At the same time, I'm into another Conrad: this time, "The Secret Agent," set in London. I can't say that I'm wild about Conrad, even though I'm reading most of his books. He is, however, one of the best descriptive writers I've ever read. The problem stems from the fact that none of his characters are people you come to love. Conrad's interest is in exposing the flaws that lurk in every human, and expose them he does, perhaps better than anyone. So it's not pretty, but he has a great deal to say, not only about individuals but about the times and places he's writing about, and this psychological and cultural drama, combined with his remarkable writing, have kept me going through this particular reading project.
Knowing about my interest in Orhan Pamuk and Istanbul, as part of my larger interest in the Near and Middle East, Elizabeth Angell recommended "A Mind at Peace" to me because its author, Ahmet Hamdi Tanpinar, was one of Pamuk's greatest influences. The book is about a doomed love affair in Istanbul; that is, the love between the man and the woman is doomed, but the entire novel is a love poem to the city itself. It's a wonderful book that I am very glad to have read, not only for its insight into Pamuk but for its own story and the delicacy of Tanpinar's writing. "A Mind at Peace" weaves a sort of spell for the reader, while speaking of the spell cast on the protagonist by his love for a particular woman, and creates an atmosphere and a world that I became immersed in and was sorry to leave. No wonder Elizabeth said, as she took it off the bookstore shelf in Brooklyn and handed it to me, "If you want to see where Pamuk is coming from, this is the book to read." Pamuk's concept of the city's embodiment of melancholy, or hüzün, clearly comes directly from Tanpinar, but Orhan, while a great storyteller in his own right, has never written about love as convincingly as Tanpinar.
That book led me to two by Louis de Bernieres, "Birds Without Wings," set in a small Turkish village, and "Captain Corelli's Mandolin," winner of the Commonwealth Prize and a beautiful and harrowing story of the occupation of a Greek island by Italian soldiers at the end of WWII, and I'd happily recommend either.
Next up: another Turkish novel by an author I discovered through the recent BBC radio series about Istanbul: "The Bastard of Istanbul" by Elif Shafak. That will complete the little Turkish focus for this spring and summer; it's time, I think, to finally come back home and read (or re-read) some American novels. First will be "The Sound and the Fury" by William Faulkner, and we'll see where that leads. The others on my immediate list are "Year of the Death of Ricardo Reis" by Jose Saramago, recommended by Wah-Ming Chang who has written an excellent essay on Saramago after his recent death; and "The Wind-Up Bird Chronicle" by Haruki Murakami and "Experiments in Ethics" by Kwame Anthony Appiah, both highly recommended by my friend Bill Gordh (he and another close friend are also reading the Faulkner right now.)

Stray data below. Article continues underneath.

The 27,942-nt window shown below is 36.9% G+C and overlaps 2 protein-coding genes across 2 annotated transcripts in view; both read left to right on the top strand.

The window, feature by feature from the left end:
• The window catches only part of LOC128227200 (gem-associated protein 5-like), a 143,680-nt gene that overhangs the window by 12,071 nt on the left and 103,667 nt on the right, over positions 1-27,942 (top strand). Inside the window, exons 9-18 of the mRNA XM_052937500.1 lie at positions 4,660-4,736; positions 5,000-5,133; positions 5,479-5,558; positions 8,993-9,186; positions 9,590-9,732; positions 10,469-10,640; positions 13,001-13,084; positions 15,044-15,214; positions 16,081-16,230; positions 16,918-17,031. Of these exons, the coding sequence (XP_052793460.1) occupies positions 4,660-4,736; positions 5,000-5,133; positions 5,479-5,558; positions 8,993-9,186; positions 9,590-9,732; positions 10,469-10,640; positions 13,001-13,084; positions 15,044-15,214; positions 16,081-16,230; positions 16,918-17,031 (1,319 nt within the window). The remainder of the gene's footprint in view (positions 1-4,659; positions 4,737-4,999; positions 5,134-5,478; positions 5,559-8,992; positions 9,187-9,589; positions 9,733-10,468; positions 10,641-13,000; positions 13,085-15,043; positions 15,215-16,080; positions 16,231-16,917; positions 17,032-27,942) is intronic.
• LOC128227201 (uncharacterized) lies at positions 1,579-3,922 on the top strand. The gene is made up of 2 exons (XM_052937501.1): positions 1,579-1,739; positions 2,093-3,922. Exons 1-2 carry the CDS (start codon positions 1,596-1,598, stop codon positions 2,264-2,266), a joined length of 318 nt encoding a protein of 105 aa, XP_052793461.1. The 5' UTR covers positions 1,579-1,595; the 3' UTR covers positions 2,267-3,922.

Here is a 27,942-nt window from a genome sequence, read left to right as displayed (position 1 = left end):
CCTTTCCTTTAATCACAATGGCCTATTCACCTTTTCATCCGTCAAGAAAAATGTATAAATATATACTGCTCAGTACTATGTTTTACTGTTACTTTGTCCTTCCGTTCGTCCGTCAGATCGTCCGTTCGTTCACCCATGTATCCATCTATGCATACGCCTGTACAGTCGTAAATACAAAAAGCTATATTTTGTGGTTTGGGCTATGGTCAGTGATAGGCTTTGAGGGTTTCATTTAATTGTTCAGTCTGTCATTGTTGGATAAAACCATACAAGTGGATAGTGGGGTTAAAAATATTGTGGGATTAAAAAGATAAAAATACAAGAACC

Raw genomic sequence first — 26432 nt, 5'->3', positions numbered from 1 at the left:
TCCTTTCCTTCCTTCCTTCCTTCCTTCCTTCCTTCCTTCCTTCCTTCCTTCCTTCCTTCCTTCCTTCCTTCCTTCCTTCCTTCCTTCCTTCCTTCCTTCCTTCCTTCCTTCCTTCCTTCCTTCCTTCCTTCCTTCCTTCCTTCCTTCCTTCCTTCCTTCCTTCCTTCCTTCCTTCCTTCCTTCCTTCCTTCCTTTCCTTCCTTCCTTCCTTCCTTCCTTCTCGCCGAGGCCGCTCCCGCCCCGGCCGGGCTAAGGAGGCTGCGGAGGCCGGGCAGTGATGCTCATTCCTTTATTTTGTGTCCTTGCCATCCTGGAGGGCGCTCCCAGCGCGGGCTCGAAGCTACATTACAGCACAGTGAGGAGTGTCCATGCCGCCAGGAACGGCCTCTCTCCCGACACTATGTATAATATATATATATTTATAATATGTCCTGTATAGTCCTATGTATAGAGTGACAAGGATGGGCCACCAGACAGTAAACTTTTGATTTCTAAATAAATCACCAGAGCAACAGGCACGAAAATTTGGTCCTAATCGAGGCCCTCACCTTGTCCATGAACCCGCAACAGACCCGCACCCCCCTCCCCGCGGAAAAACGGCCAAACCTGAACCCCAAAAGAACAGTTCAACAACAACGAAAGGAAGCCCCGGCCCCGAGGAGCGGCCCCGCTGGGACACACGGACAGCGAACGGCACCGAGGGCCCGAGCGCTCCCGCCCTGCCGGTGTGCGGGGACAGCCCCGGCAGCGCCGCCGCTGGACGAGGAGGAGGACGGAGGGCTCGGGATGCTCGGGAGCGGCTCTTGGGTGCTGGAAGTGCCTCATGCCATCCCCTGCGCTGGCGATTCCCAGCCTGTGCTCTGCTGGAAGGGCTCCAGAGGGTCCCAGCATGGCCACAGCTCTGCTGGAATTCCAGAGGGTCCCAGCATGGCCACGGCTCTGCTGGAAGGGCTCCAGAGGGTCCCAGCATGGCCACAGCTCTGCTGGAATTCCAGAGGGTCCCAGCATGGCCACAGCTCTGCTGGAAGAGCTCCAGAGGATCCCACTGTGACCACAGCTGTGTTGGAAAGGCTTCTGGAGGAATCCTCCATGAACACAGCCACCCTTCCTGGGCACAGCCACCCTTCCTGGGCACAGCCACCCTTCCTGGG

I'm excited -- and we'll see how much of that I actually get through by fall, or will there be an unexpected but serendipitous detour?
(Note: there's already been a detour! When I couldn't get the Saramago or Murakami listed above at the library, I got Murakami's "South of the Border, West of the Sun" instead and immediately read it in two obsessive sessions between 10:00 pm and 8 am. A remarkable, deceptively simple book.)
I'm not a big soccer fan but have gotten caught up, at least a little, in the fervor surrounding the World Cup. Today was so incredibly hot here that I was glad for an excuse to sit still on the studio couch, watching the match between Spain and Germany, and sketching while the fan kept me sort of comfortable and the tense match and drawing kept my mind off the sweat rolling down my body.
Now, though, I have to get up and go home, which will at least be on my bike - its own wind machine.
For more drawings, see also my Photostream on Flickr.